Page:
On the first example they both have black hair (a tradition from the Kathmandu Valley), here they both have orange hair and there is no bull or victim on the circular lotus base.

18th century, Tibet, Rakta Yamari, gilt copper alloy with pigments and turquoise inlay, private collection, published on Himalayan Art Resources and the Werner Forman Archive.Occasionally, the wrathful male deity has orange hair and his consort has blue hair.

 

 

Tibet, Vajrabhairava and consort (3)

16th century, Tibet, Vajrabhairava and consort, gilt bronze (copper alloy) with stone inlay, pigments and cold gold, private collection, photo by Christie’s.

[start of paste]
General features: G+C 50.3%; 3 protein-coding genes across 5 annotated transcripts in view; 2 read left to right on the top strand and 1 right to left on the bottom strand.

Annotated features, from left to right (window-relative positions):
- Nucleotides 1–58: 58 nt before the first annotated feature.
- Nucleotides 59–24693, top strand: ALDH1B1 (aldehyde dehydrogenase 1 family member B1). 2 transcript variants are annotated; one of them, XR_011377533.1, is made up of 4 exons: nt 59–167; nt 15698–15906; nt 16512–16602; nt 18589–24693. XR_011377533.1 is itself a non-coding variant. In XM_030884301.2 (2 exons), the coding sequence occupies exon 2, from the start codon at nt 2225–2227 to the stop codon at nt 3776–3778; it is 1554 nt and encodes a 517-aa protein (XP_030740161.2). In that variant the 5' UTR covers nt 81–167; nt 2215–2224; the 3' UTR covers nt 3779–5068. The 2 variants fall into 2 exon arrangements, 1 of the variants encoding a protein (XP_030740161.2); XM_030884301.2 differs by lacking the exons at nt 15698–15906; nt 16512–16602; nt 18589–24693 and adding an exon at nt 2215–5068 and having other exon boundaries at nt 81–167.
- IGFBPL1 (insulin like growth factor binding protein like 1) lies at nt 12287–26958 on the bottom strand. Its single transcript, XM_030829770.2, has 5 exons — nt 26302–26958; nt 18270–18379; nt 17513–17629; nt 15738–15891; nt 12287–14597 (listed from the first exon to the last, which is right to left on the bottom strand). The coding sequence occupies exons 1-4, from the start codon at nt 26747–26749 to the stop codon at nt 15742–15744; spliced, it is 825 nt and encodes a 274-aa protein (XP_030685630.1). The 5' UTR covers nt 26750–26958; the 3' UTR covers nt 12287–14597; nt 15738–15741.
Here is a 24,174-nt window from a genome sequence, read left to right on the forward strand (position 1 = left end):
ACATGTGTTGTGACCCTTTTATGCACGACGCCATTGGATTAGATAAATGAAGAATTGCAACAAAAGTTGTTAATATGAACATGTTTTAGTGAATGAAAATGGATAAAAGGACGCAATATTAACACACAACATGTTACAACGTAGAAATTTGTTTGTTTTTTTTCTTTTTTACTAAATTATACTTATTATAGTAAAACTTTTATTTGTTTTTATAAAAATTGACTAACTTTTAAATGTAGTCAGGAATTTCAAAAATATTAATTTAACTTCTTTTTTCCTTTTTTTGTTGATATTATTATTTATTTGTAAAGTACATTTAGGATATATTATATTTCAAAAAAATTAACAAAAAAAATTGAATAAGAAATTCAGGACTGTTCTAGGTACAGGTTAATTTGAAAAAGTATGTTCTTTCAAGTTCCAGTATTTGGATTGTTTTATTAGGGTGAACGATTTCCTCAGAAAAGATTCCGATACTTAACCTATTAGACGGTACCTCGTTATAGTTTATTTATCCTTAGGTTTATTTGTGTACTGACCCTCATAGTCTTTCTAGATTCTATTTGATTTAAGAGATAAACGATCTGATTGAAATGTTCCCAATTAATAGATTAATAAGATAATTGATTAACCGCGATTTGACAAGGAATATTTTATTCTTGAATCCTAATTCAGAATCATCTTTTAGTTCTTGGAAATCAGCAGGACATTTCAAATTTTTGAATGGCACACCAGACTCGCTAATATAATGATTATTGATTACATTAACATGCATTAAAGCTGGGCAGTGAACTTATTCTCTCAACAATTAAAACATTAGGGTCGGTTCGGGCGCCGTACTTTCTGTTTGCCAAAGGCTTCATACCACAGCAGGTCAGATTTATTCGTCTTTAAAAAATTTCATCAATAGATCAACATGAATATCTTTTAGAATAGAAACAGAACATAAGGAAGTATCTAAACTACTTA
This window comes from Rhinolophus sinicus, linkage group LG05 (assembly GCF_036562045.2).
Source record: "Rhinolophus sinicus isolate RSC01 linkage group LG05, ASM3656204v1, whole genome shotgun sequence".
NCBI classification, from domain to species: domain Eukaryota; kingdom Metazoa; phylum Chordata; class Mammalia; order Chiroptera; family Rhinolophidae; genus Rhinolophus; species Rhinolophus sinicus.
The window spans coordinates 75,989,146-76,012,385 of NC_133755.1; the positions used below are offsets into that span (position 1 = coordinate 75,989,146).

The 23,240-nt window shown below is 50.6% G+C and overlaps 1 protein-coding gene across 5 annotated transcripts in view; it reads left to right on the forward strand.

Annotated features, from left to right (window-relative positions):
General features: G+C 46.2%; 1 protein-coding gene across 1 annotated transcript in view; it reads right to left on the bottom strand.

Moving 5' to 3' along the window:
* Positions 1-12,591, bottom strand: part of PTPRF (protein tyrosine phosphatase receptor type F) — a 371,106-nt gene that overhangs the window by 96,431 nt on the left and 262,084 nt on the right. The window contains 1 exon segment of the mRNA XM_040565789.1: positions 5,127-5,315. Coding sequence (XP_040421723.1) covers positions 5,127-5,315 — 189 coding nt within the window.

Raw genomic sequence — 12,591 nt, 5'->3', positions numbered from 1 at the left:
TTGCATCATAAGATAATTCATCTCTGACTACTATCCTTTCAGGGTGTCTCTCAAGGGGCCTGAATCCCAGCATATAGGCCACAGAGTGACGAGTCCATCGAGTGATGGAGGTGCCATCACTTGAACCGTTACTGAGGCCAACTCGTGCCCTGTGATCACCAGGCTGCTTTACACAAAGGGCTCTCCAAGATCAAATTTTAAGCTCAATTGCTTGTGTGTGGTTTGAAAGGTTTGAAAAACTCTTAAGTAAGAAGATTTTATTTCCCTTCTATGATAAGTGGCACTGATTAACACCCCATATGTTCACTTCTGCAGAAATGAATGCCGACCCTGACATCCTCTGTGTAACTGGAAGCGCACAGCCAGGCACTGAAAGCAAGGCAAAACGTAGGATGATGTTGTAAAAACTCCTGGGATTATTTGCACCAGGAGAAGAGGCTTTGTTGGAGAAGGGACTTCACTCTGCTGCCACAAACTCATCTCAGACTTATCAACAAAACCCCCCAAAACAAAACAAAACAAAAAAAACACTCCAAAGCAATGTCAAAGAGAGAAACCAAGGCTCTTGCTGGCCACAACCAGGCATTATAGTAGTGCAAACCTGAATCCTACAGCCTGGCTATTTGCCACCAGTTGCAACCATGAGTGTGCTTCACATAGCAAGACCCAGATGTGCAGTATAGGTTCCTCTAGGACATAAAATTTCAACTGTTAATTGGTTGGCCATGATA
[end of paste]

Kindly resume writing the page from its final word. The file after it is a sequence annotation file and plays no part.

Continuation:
Among the many paired deities of  Tibetan buddhism Vajrabhairava is the one whose main head is always a buffalo head. The above has 9 heads arranged in a circular pattern (seven below, one on the second row, Manjushri’s head at the top), 34 hands and 16 legs, standing on victims.

18th century circa, Tibet, Yamantaka Vajrabhairava and consort, gilt copper alloy and pigment, private collection, photo by Sotheby’s.

The consort, Vajravetali, has one head, two hands in which she holds a flaying knife and a skull cup, two legs – one of them around his waist. The victims he tramples are a mixture of animals (mammals, birds, humans).

18th century, Tibet, Vajrabhairava, gilt copper alloy, photo by Ethnologica, published on http://www.asianart.com

His upper hands normally hold the front legs of an elephant hide worn on his back. On late sculptures they both wear a garland, skulls for her, severed heads for him.

same, photo by Bonhams.

Here the garland almost reaches the pedestal.